The Kremlin today stepped up a media campaign against alleged U.S. espionage activities by describing how an American diplomat was caught "red-handed" while retrieving secret documents from the side of the road last weekend.

The new details of the alleged incident, which led to the expulsion of U.S. diplomat Lon David Augustenborg yesterday, coincided with articles designed to prove that the South Korean airliner shot down two weeks ago was also on a spying mission.

The aim of the present campaign appears to be to convince Soviet citizens that the Soviet Union is the victim of a ruthless and well-coordinated American espionage effort.

Accusing "American special services" of escalating their hostile activities, the Communist Party newspaper Pravda today said that the aim was to undermine the Soviet Union's military readiness and penetrate secret installations.

"Military, economic and political espionage is part of the general policy of the Reagan administration," Pravda said. "They spy on their own people living in the U.S., they spy on their allies and they spy on socialist countries."

The newspaper said that Augustenborg, who served as a vice-consul at the U.S. consulate-general in Leningrad, was the American control officer of a Soviet agent assigned to collect secret information about the Soviet Navy.

Describing the events that led to Augustenborg's detention, Pravda said that the U.S. diplomat, his wife Denise and their daughter went on a drive into the countryside around Leningrad, where Denise Augustenborg got out of the car and picked up secret documents.

The newspaper said that she was arrested after throwing the container with the documents into the rear seat of the car. Her husband tried to get away but was stopped, it said.

The U.S. Embassy in Moscow has declined comment on the case--its usual practice when diplomats are expelled--but the State Department has protested against what it said was the "physical mistreatment" of the Augustenborgs.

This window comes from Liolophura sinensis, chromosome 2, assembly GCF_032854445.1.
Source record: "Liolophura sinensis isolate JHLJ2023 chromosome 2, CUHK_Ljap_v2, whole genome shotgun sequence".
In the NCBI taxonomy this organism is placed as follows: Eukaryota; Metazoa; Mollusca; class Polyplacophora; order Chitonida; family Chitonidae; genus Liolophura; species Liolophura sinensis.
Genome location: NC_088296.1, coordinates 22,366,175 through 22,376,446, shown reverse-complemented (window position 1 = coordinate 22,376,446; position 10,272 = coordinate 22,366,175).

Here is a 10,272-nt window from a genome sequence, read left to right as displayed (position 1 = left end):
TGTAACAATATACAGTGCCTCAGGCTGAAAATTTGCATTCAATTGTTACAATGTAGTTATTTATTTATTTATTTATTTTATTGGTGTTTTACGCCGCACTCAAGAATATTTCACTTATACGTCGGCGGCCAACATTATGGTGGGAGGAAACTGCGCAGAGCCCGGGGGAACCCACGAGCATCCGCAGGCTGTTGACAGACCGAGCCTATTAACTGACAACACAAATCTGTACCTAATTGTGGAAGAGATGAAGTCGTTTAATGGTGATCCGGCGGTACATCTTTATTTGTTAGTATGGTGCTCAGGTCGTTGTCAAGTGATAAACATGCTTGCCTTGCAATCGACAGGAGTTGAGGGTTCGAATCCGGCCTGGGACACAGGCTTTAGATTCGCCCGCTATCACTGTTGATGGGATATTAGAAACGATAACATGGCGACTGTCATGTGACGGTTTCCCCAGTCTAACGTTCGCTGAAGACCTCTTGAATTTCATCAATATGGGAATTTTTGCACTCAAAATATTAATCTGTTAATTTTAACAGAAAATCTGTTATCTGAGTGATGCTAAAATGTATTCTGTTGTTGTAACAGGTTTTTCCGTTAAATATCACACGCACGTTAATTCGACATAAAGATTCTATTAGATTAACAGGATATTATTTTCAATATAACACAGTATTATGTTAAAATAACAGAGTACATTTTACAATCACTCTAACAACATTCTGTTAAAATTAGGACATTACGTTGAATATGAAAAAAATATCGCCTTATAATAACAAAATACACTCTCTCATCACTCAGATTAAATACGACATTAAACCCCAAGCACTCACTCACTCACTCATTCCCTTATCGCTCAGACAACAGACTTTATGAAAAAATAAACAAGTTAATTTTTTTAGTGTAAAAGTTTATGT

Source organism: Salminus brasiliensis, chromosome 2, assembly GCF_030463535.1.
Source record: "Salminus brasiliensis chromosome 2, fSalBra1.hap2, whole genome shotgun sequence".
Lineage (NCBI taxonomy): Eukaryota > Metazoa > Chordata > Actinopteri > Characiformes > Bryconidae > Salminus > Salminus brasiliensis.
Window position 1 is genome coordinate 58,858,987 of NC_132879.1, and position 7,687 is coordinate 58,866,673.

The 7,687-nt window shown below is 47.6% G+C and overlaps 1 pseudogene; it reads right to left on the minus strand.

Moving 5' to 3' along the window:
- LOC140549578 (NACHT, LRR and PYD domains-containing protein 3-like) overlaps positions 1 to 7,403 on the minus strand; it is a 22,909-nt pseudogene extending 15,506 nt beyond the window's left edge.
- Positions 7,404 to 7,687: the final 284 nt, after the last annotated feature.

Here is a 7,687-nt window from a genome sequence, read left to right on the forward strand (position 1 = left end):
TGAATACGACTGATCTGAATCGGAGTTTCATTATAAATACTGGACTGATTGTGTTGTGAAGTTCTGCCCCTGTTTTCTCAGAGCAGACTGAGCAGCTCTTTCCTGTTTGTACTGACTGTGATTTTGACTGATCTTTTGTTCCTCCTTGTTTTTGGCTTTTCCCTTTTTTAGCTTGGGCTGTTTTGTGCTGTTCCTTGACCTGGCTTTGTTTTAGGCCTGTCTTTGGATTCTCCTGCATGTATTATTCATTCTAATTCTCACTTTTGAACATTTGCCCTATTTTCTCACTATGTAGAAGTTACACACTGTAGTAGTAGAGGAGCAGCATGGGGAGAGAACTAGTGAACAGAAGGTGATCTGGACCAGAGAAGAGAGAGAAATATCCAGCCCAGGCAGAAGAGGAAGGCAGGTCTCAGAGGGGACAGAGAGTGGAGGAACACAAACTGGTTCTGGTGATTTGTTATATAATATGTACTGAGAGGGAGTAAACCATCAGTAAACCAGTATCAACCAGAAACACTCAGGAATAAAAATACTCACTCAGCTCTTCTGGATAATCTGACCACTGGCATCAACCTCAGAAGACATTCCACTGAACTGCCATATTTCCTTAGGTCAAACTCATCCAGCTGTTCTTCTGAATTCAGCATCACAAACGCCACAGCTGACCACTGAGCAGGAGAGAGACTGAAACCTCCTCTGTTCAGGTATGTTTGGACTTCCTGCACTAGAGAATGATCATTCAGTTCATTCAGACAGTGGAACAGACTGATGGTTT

Another Soviet newspaper, meanwhile, published an account of how the pilot of the South Korean Boeing 747 had tried to evade Soviet interceptors when the plane was shot down by interceptors over Sakhalin Island Sept. 1.

The report in the Army paper Red Star said the South Korean pilot had attempted to lose his pursuers by lowering his wingflaps and losing speed. The aim was to allow the Soviet jet to dash past and slip away while it was making another approach, it said.

The pilot of the Su15 that shot down the jetliner was quoted by Red Star as saying: "I did not fall for that trick, and the pilot of the intruding plane realized this immediately. He retracted the flaps and gained maximum speed again."

The pilot's account of the last moments of the South Korean airliner square at least partly with transcripts released by the United States of his conversations with ground control. The transcript shows that the pilot reported that his "target" was decreasing speed.

A second Soviet pilot who intercepted the flight over Kamchatka said the Korean pilot "knew his onions very well."

"You know how he maneuvered after spotting me? He began wildly varying his course, altitude and speed. He saw me perfectly well," the pilot told Red Star.